CSD Minerva Medal 2007 awarded to Lord Rogers of Riverside
The Minerva Medal 2007 has been awarded to Lord Rogers of Riverside in recognition of his outstanding achievements in urban design and architecture.
The Minerva Medal is the highest accolade the Chartered Society of Designers (CSD) can offer and is awarded for a lifetime achievement in the field of design.
The medal was presented to Lord Rogers by the Society’s patron HRH The Duke of Edinburgh at the Minerva Dinner (pictured), a black tie event held at St. James’s Palace on October 22. Whenever the Medal is awarded it is presented at the Minerva Dinner, a special celebration of the Society and its work.
Over the years it has been received by many who are legends in the design world and who have done so much to raise the profile and professionalism of design and indeed the Society. Past recipients of the Medal include Milner Gray FCSD, Misha Black FCSD, Charles Eames, Milton Glaser, Kenneth Grange FCSD, Jeff Banks FCSD and Alberto Alessi.
The Medal is cast from sterling silver and bears the proud profile of Minerva, the Roman Goddess of Wisdom, Knowledge and Education, and of course the logo of CSD.
The oration at the Minerva Dinner was given by Deyan Sudjic OBE, Director of the Design Museum, said: “Richard’s studio is working all over the world. They have built Madrid’s new airport, one of the most civilized in Europe. There are law courts in Belgium, towers in Manhattan, but at the same time Richard is essentially a London architect. He has built some of this city’s key landmarks and there are more to come. There are few people like Richard Rogers who have the capacity to make extraordinary things happen, and that I suspect is really why we are all here tonight to pay tribute to him.”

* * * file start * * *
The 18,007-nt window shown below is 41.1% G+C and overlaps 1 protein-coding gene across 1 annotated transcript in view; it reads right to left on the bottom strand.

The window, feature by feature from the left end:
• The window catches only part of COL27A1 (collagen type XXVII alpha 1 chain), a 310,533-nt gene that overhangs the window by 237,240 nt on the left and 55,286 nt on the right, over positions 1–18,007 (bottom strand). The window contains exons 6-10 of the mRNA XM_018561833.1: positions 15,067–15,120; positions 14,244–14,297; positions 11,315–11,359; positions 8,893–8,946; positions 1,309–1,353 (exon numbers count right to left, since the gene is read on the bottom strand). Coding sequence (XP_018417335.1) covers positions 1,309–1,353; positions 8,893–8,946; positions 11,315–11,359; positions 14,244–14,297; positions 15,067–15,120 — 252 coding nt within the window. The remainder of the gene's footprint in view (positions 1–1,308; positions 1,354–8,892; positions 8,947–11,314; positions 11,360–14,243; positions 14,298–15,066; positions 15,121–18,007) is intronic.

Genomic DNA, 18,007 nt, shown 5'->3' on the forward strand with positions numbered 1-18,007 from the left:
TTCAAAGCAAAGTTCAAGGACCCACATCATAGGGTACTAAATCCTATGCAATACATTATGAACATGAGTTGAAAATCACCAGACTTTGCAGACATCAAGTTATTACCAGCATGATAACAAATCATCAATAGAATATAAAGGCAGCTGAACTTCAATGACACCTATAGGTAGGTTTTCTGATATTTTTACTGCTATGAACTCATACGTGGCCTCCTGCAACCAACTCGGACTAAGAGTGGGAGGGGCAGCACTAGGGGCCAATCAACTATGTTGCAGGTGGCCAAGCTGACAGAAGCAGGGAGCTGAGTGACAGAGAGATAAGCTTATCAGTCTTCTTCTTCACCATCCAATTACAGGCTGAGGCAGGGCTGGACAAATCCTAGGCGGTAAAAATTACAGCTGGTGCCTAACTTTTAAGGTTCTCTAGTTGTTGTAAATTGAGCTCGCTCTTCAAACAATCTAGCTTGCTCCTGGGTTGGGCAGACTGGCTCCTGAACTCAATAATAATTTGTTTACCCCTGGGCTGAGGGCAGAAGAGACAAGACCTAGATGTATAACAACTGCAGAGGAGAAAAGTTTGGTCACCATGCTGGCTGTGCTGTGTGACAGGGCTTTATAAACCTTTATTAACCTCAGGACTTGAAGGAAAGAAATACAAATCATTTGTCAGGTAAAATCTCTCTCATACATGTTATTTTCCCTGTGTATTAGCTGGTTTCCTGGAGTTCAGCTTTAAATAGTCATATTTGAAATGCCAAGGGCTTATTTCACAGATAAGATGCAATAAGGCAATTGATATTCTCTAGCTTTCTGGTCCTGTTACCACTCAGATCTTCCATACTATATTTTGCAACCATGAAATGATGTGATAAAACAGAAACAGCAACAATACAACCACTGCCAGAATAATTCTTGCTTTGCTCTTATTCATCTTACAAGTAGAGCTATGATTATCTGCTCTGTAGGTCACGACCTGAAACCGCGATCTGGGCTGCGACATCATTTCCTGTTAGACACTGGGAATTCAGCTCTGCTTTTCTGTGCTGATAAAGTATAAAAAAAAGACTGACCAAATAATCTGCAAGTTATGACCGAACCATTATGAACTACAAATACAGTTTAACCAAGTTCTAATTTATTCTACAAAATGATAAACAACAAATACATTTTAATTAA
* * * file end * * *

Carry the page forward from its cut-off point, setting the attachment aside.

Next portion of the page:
CSD’s Chief Executive, Frank Peters said: “Lord Rogers has proved through his extensive career that his concern is not purely limited to architectural concepts in the traditional sense. His work encompasses the wider aspects of design in the built environment, in particular with regard to design for living within urban spaces.”
“In exposing the internal services of buildings to the outside environment he has demonstrated that building and environmental spaces are interdependent, therefore highlighting the wider design role and responsibility of the architect.”